WASHINGTON (Reuters) - The regulator for Fannie Mae FNMA.OB and Freddie Mac FMCC.OB, responding to political pressure, on Friday slashed salaries for the chief executives of the two firms and ruled out bonuses for many top executives.
The new compensation plan for the two government-controlled mortgage market giants targets salaries for the chief executives at around $500,000 per year, down from base pay of $900,000 currently. Previously, they could earn as much as $6 million with deferred pay and bonuses.
The regulator, the Federal Housing Finance Agency, said the action would take total compensation for top executives to nearly 75 percent below the levels that existed before the government seized the firms in 2008.
The companies, which guarantee half of all U.S. mortgages, have soaked up about $170 billion in taxpayer aid since they were taken over.
“We tried very hard to be responsive to congressional concerns and to make appropriate adjustments,” said FHFA acting Director Edward DeMarco.
Revelations that the companies, the two largest sources of U.S. mortgage finance, were paying out $12.79 million in bonuses for 10 executives caused an uproar on Capitol Hill last fall among Democrats and Republicans.
“This is a long overdue change and a step in the right direction,” House Financial Services Committee Chairman Spencer Bachus, an Alabama Republican, said in a statement.
“The lavish compensation packages and million-dollar bonuses that have been given to top executives of these two failed companies are an outrage to the taxpayers whose assistance is the only thing keeping Fannie Mae and Freddie Mac afloat,” he said.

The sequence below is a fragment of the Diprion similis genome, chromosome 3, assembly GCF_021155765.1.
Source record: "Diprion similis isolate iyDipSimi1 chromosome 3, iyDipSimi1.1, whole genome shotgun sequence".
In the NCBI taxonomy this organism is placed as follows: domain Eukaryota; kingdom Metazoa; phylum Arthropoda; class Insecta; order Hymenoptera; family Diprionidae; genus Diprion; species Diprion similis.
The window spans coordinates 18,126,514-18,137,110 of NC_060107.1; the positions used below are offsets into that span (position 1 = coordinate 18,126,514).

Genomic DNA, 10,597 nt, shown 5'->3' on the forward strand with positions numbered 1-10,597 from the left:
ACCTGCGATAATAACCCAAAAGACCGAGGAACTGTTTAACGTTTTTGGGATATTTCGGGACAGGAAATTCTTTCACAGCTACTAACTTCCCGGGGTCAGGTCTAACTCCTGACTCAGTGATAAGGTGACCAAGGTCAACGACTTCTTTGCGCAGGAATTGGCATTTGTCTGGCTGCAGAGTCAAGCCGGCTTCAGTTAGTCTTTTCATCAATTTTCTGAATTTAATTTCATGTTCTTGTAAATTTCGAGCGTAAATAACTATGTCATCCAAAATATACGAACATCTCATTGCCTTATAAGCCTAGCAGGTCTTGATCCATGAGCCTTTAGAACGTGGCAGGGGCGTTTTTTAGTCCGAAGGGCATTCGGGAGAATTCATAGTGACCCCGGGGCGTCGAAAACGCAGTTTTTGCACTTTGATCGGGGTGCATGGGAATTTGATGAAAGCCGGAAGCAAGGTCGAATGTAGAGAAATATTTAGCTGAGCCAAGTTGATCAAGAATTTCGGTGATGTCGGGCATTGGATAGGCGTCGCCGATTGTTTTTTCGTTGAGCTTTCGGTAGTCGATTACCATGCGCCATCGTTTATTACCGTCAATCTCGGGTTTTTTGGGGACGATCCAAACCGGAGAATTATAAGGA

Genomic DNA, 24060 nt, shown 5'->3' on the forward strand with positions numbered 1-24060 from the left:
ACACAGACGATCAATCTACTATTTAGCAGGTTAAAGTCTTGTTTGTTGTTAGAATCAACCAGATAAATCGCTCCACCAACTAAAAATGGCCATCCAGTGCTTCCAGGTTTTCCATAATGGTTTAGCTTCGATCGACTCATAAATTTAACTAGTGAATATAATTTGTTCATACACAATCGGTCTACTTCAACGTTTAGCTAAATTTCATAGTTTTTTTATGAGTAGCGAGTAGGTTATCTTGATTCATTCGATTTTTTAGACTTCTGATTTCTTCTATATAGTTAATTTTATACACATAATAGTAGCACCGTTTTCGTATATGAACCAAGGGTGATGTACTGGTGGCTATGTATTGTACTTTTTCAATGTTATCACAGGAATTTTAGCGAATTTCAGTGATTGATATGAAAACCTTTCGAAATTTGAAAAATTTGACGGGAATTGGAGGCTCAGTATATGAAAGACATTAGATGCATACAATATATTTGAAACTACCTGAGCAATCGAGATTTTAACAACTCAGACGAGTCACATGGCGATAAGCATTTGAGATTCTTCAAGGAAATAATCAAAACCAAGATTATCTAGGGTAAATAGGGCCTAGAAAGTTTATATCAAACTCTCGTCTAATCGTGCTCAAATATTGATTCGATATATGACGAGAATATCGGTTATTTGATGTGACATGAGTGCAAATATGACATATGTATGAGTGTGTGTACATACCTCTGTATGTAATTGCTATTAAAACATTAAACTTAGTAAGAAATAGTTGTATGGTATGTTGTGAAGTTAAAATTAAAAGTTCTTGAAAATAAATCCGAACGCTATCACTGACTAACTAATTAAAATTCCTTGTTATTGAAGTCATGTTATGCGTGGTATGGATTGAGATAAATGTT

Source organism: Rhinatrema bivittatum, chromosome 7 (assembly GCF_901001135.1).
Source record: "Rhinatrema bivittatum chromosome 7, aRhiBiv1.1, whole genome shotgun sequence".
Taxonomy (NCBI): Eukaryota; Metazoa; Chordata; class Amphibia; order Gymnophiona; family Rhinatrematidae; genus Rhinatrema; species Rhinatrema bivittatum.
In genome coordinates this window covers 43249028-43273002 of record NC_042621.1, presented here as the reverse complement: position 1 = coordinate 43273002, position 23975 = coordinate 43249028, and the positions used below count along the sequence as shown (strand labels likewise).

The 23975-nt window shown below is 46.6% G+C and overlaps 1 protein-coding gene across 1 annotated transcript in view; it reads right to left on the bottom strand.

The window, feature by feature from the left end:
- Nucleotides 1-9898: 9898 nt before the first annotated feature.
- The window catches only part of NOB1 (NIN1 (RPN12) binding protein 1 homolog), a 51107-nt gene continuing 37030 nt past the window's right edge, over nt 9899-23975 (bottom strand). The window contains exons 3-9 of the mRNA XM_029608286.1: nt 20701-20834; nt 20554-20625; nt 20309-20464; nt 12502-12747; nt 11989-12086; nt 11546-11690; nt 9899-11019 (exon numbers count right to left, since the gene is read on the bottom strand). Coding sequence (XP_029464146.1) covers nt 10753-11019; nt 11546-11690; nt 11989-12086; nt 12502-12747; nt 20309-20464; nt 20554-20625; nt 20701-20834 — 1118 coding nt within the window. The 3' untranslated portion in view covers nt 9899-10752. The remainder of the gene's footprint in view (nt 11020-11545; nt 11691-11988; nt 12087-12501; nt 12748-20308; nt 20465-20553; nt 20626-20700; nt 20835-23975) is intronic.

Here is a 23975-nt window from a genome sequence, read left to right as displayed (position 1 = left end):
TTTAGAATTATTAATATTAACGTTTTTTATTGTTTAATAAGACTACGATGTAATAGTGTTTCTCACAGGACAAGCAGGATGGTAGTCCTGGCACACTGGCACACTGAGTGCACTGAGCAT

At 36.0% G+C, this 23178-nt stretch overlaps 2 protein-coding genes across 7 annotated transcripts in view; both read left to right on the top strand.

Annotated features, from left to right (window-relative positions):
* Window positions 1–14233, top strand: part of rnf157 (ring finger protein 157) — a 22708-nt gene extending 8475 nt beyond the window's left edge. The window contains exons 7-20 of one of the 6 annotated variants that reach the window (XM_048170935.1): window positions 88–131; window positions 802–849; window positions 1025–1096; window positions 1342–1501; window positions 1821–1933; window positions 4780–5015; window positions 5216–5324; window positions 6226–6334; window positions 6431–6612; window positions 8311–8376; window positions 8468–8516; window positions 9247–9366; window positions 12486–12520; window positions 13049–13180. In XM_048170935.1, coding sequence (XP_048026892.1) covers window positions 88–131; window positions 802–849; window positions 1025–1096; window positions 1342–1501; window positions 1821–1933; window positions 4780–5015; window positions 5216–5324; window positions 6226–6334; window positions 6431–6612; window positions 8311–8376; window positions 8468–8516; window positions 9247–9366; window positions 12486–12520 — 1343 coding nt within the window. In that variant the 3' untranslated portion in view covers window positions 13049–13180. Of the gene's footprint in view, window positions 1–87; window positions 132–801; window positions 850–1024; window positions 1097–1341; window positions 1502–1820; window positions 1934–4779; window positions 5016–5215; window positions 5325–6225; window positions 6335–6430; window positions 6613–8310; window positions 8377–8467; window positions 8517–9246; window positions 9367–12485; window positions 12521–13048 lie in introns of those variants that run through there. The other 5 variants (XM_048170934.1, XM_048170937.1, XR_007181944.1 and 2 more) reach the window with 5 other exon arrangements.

The changes would not affect the current CEOs, because both have announced they intend to depart. Both companies are searching for successors, and their salaries would have to be negotiated within the new pay framework.
The Senate has passed a bill to ban bonuses at the two companies, and that measure is currently being considered by a joint House-Senate negotiating committee. Lawmakers are also eyeing legislation that would tie compensation at Fannie Mae and Freddie Mac to a government pay scale.
The plan announced on Friday updates a 2009 agreement between the FHFA and the Treasury Department.
On Friday, the regulator said its main goal was to strike a balance between prudent pay and the ability to retain qualified staff so the firms can protect taxpayers’ investments.
“I remain very concerned about possible disruptions and risk to the taxpayer from widespread turnover that could result from dramatic changes in compensation,” said DeMarco.
The new framework will also affect the compensation of up to 70 of the top executives at the two government-run firms whose performance-based pay packages will be eliminated.
Under the plan, the chief financial officers would be the highest earners and could receive as much as $3 million in compensation. Some other top executives could pull in as much as $2 million.
Fannie Mae’s outgoing chief executive, Michael Williams, earned $5.3 million in 2011, including $900,000 in base salary. Freddie Mac CEO Charles Haldeman Jr earned $3.8 million last year, including $900,000 in base salary.
“We’ve begun discussions with possible CEO candidates,” DeMarco said. “They understand that we’re seeking individuals at compensation more akin to government service than corporate employment.”
Freddie Mac on Friday announced a fourth-quarter profit of $619 million but requested a further infusion of $146 million in taxpayer funds from the Treasury to help make interest payments on government loans used to keep it afloat.
Last week, Fannie Mae said it would seek an additional $4.6 billion in government funds after reporting a $2.4 billion loss for the quarter ended December 31.
Additional reporting by Rachelle Younglai; editing by Theodore d'Afflisio, Leslie Adler and Padraic Cassidy